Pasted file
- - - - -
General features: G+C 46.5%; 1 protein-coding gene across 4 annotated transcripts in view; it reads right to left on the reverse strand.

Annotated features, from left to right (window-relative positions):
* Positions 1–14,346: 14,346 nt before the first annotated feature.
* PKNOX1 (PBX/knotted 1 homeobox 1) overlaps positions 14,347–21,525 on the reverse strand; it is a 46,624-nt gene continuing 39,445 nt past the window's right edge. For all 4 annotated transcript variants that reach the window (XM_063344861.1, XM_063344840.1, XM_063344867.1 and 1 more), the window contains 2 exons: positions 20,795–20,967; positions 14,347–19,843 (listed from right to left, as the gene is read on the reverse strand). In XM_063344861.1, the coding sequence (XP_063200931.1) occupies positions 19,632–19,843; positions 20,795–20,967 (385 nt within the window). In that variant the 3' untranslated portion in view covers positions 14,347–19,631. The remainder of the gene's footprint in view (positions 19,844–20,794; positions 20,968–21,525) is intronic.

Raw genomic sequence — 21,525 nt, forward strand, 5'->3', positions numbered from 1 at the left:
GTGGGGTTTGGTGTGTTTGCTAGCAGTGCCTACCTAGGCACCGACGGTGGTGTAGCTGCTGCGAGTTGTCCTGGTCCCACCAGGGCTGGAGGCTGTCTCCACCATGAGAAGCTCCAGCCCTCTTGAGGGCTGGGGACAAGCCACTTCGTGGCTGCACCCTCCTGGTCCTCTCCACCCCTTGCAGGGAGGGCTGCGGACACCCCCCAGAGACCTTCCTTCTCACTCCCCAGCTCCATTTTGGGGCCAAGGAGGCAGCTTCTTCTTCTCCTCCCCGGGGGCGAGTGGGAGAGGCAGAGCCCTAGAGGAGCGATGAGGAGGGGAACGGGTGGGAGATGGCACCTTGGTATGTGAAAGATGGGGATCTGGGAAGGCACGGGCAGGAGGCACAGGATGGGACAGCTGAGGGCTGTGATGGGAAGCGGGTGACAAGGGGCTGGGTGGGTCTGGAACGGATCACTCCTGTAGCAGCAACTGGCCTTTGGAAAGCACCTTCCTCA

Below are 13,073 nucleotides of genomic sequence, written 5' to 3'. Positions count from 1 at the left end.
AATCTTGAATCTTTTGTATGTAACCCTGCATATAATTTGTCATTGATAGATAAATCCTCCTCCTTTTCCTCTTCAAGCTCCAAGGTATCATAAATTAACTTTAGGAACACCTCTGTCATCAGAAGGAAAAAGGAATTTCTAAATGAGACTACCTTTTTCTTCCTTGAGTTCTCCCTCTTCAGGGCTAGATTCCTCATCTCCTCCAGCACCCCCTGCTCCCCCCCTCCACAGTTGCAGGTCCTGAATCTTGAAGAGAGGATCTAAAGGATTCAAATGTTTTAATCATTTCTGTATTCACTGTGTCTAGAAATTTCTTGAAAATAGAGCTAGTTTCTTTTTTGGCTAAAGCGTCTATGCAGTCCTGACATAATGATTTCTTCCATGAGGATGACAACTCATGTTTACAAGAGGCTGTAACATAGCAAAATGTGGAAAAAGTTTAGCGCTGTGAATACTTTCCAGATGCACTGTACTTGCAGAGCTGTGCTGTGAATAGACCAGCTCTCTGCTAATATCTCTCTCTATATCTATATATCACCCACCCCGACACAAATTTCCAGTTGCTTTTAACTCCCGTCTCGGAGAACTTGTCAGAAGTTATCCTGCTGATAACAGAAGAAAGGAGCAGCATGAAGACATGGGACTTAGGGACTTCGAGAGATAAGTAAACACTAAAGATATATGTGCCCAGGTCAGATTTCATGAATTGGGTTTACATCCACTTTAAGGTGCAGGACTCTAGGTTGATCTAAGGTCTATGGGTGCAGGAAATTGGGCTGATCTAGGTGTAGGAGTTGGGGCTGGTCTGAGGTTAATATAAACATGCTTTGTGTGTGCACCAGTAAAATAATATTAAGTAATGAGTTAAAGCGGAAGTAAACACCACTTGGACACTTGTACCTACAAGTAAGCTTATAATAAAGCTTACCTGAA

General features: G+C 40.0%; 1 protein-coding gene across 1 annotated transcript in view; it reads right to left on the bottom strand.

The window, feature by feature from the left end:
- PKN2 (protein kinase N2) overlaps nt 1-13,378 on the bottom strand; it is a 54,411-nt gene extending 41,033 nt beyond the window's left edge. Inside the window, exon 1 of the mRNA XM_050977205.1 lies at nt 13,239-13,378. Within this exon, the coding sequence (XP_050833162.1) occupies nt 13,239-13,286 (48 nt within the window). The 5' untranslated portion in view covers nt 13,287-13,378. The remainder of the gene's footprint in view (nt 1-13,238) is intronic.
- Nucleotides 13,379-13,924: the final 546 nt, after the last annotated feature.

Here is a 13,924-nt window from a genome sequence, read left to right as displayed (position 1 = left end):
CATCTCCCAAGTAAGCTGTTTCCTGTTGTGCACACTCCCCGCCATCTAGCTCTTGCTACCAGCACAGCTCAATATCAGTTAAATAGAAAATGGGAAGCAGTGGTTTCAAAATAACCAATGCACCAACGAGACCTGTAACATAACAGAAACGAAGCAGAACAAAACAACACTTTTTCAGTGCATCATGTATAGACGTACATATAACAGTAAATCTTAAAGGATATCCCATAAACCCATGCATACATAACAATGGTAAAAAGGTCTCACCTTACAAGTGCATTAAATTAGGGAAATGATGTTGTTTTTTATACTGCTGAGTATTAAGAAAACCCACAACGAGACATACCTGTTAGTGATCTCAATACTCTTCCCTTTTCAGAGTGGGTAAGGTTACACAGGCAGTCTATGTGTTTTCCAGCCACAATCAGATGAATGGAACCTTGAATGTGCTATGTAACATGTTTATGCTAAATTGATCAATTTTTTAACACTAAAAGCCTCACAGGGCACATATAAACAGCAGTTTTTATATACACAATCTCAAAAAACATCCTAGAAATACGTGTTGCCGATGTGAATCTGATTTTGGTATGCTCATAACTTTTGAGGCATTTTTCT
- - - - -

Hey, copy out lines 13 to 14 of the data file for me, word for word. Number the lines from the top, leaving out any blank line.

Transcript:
Here is a 13,924-nt window from a genome sequence, read left to right as displayed (position 1 = left end):
CATCTCCCAAGTAAGCTGTTTCCTGTTGTGCACACTCCCCGCCATCTAGCTCTTGCTACCAGCACAGCTCAATATCAGTTAAATAGAAAATGGGAAGCAGTGGTTTCAAAATAACCAATGCACCAACGAGACCTGTAACATAACAGAAACGAAGCAGAACAAAACAACACTTTTTCAGTGCATCATGTATAGACGTACATATAACAGTAAATCTTAAAGGATATCCCATAAACCCATGCATACATAACAATGGTAAAAAGGTCTCACCTTACAAGTGCATTAAATTAGGGAAATGATGTTGTTTTTTATACTGCTGAGTATTAAGAAAACCCACAACGAGACATACCTGTTAGTGATCTCAATACTCTTCCCTTTTCAGAGTGGGTAAGGTTACACAGGCAGTCTATGTGTTTTCCAGCCACAATCAGATGAATGGAACCTTGAATGTGCTATGTAACATGTTTATGCTAAATTGATCAATTTTTTAACACTAAAAGCCTCACAGGGCACATATAAACAGCAGTTTTTATATACACAATCTCAAAAAACATCCTAGAAATACGTGTTGCCGATGTGAATCTGATTTTGGTATGCTCATAACTTTTGAGGCATTTTTCT